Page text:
I also alternated this with another task: Extensive Reading. The idea here is to drop your dictionary and not touch it at all. You should just move your eyeballs over all the words, and if you don’t know the word then just skip to the next word. You actually don’t need to look up anything at all. Just keep reading.

When I started back on German last year after a 10 year hiatus, I started with Harry Potter. With the German translation of book 1 in my hands, I hit play on the German audiobook version and started reading. I barely understood anything, since at the time I only had very basic knowledge of German. I definitely wasn’t perfect, or even good. If you wait until you’re good before you start reading, you’ll probably never get there.

So I started reading Harry Potter, and it went something like “blah blah with blah blah in the blah, Harry blah to blah Ron”. Very quickly though, I started noticing patterns. I recognized words that were related to English, and I recognized German words that were related to other German words that I knew. I also started to get clues based on the dramatic reading by the audiobook actor (in this case, German actor Rufus Beck, who is fantastic at reading audiobooks).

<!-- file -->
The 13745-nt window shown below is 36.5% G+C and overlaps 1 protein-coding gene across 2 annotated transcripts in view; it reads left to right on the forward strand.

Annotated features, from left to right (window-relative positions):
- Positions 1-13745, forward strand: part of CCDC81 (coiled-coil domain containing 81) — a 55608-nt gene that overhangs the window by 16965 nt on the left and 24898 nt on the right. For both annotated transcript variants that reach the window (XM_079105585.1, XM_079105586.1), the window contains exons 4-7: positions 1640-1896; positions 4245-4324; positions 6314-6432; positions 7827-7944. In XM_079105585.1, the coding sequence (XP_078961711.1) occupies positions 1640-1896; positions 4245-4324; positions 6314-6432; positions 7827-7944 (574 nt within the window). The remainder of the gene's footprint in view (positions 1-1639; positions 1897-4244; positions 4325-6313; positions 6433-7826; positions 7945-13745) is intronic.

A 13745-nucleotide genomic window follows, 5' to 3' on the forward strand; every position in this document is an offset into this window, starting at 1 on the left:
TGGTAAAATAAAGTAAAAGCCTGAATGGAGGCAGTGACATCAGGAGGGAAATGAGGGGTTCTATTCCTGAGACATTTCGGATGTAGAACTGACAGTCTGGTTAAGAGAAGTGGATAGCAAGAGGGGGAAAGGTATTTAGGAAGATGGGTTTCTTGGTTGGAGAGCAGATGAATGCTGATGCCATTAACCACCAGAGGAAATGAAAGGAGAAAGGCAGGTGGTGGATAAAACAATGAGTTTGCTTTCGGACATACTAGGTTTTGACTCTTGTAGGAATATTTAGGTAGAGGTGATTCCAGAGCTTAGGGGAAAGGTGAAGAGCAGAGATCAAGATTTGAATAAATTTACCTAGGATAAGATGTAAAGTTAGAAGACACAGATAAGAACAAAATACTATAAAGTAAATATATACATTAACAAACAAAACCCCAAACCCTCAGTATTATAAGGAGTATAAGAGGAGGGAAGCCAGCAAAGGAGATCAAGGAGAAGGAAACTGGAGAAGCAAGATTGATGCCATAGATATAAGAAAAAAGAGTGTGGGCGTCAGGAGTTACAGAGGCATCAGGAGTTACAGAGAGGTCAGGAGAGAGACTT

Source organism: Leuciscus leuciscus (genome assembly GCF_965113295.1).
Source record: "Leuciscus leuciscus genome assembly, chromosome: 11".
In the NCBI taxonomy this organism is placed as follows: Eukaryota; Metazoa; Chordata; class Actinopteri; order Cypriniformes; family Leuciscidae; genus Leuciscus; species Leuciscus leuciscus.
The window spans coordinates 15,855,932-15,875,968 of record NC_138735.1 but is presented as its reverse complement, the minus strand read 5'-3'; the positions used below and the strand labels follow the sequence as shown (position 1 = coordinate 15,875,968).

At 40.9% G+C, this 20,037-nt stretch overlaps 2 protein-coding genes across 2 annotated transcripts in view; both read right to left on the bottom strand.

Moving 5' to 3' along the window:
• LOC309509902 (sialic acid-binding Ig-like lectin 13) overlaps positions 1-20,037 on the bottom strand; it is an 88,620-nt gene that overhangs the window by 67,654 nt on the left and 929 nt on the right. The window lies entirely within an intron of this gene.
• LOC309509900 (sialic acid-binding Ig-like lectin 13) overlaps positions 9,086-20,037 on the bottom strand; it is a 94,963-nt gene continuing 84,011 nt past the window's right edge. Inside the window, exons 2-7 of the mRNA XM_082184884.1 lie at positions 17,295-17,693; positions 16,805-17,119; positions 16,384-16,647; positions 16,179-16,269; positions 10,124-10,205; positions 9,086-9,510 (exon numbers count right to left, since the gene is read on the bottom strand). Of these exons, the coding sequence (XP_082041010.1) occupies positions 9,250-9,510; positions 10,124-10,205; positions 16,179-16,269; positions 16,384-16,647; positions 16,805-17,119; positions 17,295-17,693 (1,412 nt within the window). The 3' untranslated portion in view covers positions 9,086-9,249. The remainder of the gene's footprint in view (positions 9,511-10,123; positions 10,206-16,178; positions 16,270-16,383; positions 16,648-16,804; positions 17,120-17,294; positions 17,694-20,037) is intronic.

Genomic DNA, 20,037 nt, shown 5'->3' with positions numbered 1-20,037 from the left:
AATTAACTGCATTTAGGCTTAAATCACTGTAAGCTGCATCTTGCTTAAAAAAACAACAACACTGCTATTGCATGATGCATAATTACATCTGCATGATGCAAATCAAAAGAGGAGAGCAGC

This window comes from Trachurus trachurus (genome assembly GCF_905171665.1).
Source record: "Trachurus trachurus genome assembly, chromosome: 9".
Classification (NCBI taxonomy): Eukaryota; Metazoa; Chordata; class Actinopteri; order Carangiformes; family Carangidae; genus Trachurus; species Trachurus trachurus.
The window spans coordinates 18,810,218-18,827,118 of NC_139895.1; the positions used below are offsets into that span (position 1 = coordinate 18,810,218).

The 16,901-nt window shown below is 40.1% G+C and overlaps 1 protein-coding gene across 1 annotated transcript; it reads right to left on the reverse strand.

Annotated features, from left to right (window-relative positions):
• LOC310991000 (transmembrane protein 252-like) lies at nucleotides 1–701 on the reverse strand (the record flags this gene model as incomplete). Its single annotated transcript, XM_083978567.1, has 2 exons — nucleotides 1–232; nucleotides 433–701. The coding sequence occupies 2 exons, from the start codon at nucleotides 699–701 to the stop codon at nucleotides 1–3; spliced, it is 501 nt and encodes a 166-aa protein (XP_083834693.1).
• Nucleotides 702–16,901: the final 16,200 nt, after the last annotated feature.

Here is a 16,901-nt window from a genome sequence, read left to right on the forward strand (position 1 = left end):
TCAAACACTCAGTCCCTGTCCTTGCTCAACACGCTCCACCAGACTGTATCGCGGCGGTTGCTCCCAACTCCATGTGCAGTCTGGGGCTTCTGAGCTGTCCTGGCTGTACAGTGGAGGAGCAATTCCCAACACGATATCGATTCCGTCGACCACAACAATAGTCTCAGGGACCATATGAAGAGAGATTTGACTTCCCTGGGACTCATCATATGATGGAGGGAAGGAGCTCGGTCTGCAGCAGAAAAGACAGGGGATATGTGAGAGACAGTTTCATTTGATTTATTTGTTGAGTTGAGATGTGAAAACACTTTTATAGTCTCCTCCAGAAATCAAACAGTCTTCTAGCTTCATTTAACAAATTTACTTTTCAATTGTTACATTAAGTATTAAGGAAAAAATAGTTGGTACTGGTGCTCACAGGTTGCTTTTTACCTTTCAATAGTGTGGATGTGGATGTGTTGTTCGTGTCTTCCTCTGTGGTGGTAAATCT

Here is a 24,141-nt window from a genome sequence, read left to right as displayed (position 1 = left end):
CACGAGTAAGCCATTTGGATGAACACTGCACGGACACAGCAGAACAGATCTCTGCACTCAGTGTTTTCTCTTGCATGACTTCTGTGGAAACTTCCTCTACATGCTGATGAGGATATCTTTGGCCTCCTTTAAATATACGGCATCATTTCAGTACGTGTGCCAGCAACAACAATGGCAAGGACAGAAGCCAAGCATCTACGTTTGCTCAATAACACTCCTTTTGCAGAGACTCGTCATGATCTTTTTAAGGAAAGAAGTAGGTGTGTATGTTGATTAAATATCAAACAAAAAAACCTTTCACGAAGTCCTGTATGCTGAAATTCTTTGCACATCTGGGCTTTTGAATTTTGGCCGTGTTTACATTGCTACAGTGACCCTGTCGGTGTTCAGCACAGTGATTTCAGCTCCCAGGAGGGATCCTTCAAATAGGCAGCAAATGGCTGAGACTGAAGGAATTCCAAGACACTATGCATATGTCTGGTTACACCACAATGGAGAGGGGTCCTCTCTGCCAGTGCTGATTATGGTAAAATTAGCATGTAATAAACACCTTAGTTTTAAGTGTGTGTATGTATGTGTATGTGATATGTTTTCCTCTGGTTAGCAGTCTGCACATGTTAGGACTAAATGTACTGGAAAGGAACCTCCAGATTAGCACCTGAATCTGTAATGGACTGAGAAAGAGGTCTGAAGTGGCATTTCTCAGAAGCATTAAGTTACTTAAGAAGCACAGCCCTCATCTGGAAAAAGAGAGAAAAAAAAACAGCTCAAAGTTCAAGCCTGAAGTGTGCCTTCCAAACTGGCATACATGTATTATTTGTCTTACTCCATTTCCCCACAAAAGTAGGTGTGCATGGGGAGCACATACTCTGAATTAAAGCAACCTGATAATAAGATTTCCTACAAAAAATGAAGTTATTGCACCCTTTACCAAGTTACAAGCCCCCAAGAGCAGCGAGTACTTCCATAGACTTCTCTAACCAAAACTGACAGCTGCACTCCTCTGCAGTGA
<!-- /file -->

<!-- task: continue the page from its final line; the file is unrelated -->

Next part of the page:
For Extensive Reading, you might want to have a goal of the number of words. I had read about some Japanese students who were reading English books, and they had a goal of 1 million (1,000,000) words read (without using the dictionary while reading). They said that if you read 1 million words, there’s no way that you can suck at that language.

They were right! By the time I hit the 1M word mark in German, I could enjoy any novel I picked up. I rarely had to use a dictionary any more, and there were very few words per page that were unfamiliar….I actually had to actively search to find words that I didn’t know. It varies a bit from book to book, so I started to seek out harder novels, but they soon became easy.

Even when they were hard, they were still enjoyable at some level. I might not have gotten every single word, and at the start it was most of the words that I didn’t get, but I could still follow some of the story and try to have fun with it. That kept me coming back for more, and ultimately led me to success.

So, before dismissing it as “impossible” or “too hard”, go find an easy “young adult” novel and give it a shot. Do whatever you like…dictionary, or no dictionary, or a combination of both. Anything that gets you in contact with the language will make you better at that language. Just find ways to have fun with it, and you will win.

Update: related follow-up post here: Extensive reading: what convinced me


contact precedes comprehension

2010-03-26

After seeing a recent tweet by Khatsumoto where he says “One can never come to understand native-level material by avoiding it: contact precedes comprehension”, I decided I should weigh in on this. When I’ve suggested reading novels to people, a lot of them are really afraid of the idea. They tell me that they don’t understand enough of the language yet. WELL YA! you haven’t done any reading, of course you don’t understand much yet. I think they have it backwards.